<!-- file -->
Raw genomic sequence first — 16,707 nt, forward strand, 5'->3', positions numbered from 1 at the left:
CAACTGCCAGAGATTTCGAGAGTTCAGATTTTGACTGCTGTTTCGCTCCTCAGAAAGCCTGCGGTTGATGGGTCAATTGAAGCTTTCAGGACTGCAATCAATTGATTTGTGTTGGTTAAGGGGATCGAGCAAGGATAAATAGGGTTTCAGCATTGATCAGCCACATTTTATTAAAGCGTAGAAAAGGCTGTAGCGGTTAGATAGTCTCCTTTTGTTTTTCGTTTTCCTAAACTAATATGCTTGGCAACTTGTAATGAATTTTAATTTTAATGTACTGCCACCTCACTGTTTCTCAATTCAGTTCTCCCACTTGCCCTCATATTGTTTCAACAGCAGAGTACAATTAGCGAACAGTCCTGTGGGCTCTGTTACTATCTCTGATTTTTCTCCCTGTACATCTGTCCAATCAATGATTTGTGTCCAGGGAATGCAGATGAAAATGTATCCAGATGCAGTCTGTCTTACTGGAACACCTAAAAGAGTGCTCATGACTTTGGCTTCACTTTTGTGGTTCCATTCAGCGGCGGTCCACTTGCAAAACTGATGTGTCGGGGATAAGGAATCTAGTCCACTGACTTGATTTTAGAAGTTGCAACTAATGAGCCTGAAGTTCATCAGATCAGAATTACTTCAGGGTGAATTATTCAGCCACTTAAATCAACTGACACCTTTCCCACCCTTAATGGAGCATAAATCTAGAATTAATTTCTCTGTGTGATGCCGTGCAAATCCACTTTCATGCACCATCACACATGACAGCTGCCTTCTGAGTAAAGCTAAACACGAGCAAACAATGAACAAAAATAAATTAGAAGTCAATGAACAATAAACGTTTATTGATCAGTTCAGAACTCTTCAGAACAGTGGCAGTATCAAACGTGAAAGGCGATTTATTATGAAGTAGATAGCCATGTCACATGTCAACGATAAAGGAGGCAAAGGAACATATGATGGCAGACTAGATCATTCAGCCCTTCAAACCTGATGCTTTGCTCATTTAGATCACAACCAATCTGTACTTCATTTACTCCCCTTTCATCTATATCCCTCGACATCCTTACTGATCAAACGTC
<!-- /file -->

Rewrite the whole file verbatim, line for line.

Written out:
Raw genomic sequence first — 16,707 nt, forward strand, 5'->3', positions numbered from 1 at the left:
CAACTGCCAGAGATTTCGAGAGTTCAGATTTTGACTGCTGTTTCGCTCCTCAGAAAGCCTGCGGTTGATGGGTCAATTGAAGCTTTCAGGACTGCAATCAATTGATTTGTGTTGGTTAAGGGGATCGAGCAAGGATAAATAGGGTTTCAGCATTGATCAGCCACATTTTATTAAAGCGTAGAAAAGGCTGTAGCGGTTAGATAGTCTCCTTTTGTTTTTCGTTTTCCTAAACTAATATGCTTGGCAACTTGTAATGAATTTTAATTTTAATGTACTGCCACCTCACTGTTTCTCAATTCAGTTCTCCCACTTGCCCTCATATTGTTTCAACAGCAGAGTACAATTAGCGAACAGTCCTGTGGGCTCTGTTACTATCTCTGATTTTTCTCCCTGTACATCTGTCCAATCAATGATTTGTGTCCAGGGAATGCAGATGAAAATGTATCCAGATGCAGTCTGTCTTACTGGAACACCTAAAAGAGTGCTCATGACTTTGGCTTCACTTTTGTGGTTCCATTCAGCGGCGGTCCACTTGCAAAACTGATGTGTCGGGGATAAGGAATCTAGTCCACTGACTTGATTTTAGAAGTTGCAACTAATGAGCCTGAAGTTCATCAGATCAGAATTACTTCAGGGTGAATTATTCAGCCACTTAAATCAACTGACACCTTTCCCACCCTTAATGGAGCATAAATCTAGAATTAATTTCTCTGTGTGATGCCGTGCAAATCCACTTTCATGCACCATCACACATGACAGCTGCCTTCTGAGTAAAGCTAAACACGAGCAAACAATGAACAAAAATAAATTAGAAGTCAATGAACAATAAACGTTTATTGATCAGTTCAGAACTCTTCAGAACAGTGGCAGTATCAAACGTGAAAGGCGATTTATTATGAAGTAGATAGCCATGTCACATGTCAACGATAAAGGAGGCAAAGGAACATATGATGGCAGACTAGATCATTCAGCCCTTCAAACCTGATGCTTTGCTCATTTAGATCACAACCAATCTGTACTTCATTTACTCCCCTTTCATCTATATCCCTCGACATCCTTACTGATCAAACGTC